Review of Mandarin Chinese Morphology

The Mandarin Chinese language (and all other dialects of Chinese which includes Cantonese) does not have any kind of overt inflectional morphology. In Oriental, words are generally formed by simply one or two created characters. Every single character is definitely monosyllabic and can usually stand alone as an unbound morpheme, making inflectional changes approximately impossible. Therefore, the Chinese language friends and family has no way of overtly articulating tense, amount, gender, and so forth Instead of inflectional changes, China uses context, additional allergens, word buy, and other lexical means to communicate covert inflectional transparency. What follows are a few types of these functions.

Timeframes as well as the le (了)particle.

Since Oriental is a very analytic terminology, other tactics are used to be able to convey tight. The easiest way to do this is to show a period of time for the action involved. For example:


Tā qù běijīng

This individual go Beijing. (He goes toward Beijing / He is likely to Beijing)



Tā zuótiān qù běijīng

He yesterday proceed Beijing. (Yesterday he traveled to Beijing).

The addition of ‘yesterday' implies that the actions has already occurred; no conjugation of the verb is required.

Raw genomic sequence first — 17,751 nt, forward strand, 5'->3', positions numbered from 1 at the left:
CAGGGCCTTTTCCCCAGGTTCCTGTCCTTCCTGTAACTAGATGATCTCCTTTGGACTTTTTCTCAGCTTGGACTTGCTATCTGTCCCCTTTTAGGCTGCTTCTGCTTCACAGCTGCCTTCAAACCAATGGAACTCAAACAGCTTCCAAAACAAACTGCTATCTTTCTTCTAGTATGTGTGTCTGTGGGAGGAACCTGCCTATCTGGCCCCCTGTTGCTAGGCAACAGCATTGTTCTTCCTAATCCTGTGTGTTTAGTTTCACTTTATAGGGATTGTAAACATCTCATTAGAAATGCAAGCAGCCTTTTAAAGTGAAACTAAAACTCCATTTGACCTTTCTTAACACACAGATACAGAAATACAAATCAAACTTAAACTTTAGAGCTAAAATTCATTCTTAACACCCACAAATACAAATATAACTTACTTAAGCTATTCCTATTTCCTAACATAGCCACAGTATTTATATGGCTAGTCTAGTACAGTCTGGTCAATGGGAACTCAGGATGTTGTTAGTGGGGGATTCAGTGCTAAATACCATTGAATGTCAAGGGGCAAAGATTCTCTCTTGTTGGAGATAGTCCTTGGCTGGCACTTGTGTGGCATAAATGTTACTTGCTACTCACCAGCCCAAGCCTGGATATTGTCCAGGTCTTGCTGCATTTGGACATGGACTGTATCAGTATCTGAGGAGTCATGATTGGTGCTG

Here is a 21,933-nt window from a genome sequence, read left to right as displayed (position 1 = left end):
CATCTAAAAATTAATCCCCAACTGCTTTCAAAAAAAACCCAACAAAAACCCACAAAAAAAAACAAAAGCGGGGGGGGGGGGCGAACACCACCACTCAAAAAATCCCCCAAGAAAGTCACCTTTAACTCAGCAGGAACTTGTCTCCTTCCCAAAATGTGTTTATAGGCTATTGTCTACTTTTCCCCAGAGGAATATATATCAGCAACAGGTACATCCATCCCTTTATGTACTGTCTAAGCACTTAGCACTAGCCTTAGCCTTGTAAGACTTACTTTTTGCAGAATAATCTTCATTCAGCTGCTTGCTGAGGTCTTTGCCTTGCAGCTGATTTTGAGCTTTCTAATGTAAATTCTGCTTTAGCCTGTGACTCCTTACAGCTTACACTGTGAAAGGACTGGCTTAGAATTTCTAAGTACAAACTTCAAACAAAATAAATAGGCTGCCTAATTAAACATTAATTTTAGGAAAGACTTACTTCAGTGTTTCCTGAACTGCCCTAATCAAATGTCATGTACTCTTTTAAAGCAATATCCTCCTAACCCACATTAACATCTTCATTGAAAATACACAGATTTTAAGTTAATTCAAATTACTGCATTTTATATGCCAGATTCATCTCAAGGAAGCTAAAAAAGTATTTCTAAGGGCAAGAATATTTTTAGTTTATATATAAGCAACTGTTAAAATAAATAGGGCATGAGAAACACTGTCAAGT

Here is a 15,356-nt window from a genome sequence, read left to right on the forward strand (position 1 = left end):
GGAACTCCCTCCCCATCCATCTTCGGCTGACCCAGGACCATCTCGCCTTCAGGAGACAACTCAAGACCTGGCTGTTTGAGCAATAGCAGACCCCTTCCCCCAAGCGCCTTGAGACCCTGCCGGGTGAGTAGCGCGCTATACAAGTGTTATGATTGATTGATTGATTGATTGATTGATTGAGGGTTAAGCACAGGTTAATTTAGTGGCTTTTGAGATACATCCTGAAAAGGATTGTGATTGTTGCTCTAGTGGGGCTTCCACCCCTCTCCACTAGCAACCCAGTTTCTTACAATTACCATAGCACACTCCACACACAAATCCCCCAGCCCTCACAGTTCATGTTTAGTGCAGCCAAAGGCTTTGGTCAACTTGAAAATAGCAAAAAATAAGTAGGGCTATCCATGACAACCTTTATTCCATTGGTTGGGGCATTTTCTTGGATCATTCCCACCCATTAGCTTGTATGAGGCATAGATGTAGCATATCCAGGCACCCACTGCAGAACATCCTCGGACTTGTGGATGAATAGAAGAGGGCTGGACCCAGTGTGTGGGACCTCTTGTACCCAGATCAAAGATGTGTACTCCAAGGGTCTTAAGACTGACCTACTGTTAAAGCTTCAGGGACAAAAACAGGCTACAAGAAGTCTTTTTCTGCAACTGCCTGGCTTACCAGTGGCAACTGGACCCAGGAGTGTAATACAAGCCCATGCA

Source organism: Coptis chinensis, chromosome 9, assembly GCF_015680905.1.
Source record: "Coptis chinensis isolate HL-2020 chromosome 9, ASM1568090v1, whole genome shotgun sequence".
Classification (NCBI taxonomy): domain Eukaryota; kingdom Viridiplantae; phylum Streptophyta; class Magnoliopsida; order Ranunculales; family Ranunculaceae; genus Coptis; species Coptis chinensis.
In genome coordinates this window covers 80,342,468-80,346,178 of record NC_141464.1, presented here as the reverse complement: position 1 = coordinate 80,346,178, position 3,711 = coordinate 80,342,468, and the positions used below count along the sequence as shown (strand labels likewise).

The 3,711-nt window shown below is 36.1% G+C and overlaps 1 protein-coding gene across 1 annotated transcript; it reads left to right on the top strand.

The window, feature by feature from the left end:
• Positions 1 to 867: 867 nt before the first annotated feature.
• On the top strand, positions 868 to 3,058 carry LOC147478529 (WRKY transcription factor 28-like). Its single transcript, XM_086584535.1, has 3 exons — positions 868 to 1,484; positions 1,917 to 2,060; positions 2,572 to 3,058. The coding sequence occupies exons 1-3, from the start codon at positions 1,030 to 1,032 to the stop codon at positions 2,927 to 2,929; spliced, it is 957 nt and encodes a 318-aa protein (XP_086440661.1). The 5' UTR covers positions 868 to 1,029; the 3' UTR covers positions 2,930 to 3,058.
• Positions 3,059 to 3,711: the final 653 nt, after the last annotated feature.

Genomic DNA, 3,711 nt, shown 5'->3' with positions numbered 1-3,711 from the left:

Chinese contains a different procedure for suggesting completeness or change of state of a past action, by adding the ‘le' particle to the end with the action:


Wǒ chī fàn

My spouse and i eat (am eating) [rice].

vs .


Wǒ chī fàn le

I actually ate [rice] part.[and am finished].

Word Buy

Word buy is another approach used rather than inflectional morphology. Instead of employing an accusative form of the first person single nominative, expression order is simply switched:


Wǒ gěile tā yī běn yuánbǎn máo zhǔxí yǔlù

My spouse and i gave him an original duplicate [of] Mao's Little Reddish colored Book

vs .


Tā gěile wǒ yī běn yuánbǎn máo zhǔxí yǔlù

He offered me an original backup [of] Mao's Little Reddish Book

Rather than changing varieties (in English ‘I' turns into ‘me' and ‘him' becomes he), expression order...